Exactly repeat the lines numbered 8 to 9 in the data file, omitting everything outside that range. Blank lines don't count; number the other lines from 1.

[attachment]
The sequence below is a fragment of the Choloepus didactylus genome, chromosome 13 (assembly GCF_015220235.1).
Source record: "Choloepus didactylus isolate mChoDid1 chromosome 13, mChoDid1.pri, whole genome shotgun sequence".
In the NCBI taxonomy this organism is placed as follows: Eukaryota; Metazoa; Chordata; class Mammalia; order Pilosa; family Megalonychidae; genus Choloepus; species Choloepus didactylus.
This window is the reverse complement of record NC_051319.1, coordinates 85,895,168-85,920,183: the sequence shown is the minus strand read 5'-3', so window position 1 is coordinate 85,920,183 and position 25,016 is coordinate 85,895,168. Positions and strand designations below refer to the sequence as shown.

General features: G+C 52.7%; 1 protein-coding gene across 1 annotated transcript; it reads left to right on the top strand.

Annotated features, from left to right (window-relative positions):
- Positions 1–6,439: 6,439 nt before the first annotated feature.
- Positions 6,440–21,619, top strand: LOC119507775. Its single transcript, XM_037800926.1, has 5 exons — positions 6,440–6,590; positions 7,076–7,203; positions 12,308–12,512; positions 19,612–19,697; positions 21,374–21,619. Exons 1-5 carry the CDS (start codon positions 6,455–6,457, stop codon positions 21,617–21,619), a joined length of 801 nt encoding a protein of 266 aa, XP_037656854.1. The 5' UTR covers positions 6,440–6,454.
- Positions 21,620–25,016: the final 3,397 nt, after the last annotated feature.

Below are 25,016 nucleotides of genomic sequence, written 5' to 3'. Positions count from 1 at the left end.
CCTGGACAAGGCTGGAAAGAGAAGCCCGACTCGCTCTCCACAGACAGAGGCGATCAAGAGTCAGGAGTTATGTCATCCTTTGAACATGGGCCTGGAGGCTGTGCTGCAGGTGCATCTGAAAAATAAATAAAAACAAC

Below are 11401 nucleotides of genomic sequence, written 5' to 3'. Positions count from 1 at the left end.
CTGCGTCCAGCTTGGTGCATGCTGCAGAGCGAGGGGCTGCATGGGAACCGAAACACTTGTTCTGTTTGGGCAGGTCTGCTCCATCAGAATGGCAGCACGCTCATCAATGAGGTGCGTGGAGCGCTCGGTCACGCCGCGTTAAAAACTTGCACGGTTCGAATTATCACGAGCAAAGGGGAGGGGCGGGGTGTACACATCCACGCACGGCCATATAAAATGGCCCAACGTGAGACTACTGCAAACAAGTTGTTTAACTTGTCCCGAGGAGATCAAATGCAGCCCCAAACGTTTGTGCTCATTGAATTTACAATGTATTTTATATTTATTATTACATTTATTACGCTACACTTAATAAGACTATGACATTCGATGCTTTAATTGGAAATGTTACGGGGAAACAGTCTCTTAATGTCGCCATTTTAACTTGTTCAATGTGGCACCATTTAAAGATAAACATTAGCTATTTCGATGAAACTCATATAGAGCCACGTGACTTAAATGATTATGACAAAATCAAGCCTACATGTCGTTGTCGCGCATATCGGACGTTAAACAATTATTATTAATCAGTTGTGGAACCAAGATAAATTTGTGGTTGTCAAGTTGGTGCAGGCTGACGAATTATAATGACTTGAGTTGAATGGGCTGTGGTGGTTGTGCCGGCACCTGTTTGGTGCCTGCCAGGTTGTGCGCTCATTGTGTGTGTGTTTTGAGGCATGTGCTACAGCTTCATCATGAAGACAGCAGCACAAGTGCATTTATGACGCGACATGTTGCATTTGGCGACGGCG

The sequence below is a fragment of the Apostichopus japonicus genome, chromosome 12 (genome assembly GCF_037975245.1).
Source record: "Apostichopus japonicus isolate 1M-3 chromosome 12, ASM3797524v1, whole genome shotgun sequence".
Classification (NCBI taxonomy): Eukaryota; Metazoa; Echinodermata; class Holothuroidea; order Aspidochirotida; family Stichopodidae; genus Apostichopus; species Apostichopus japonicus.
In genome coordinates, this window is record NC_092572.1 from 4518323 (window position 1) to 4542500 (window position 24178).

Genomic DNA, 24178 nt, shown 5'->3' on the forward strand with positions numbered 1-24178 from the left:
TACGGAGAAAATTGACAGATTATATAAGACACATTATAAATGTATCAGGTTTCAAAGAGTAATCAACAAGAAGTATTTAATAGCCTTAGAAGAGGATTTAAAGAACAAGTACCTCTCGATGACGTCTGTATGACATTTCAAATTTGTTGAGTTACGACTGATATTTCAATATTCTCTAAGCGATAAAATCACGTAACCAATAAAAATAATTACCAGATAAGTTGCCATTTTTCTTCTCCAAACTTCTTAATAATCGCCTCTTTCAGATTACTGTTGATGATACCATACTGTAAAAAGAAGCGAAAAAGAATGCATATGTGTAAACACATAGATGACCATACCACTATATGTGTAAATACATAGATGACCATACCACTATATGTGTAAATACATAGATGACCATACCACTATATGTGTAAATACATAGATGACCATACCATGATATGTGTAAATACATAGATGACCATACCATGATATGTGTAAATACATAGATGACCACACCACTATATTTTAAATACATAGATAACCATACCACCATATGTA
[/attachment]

- Positions 6,440–21,619, top strand: LOC119507775. Its single transcript, XM_037800926.1, has 5 exons — positions 6,440–6,590; positions 7,076–7,203; positions 12,308–12,512; positions 19,612–19,697; positions 21,374–21,619. Exons 1-5 carry the CDS (start codon positions 6,455–6,457, stop codon positions 21,617–21,619), a joined length of 801 nt encoding a protein of 266 aa, XP_037656854.1. The 5' UTR covers positions 6,440–6,454.
- Positions 21,620–25,016: the final 3,397 nt, after the last annotated feature.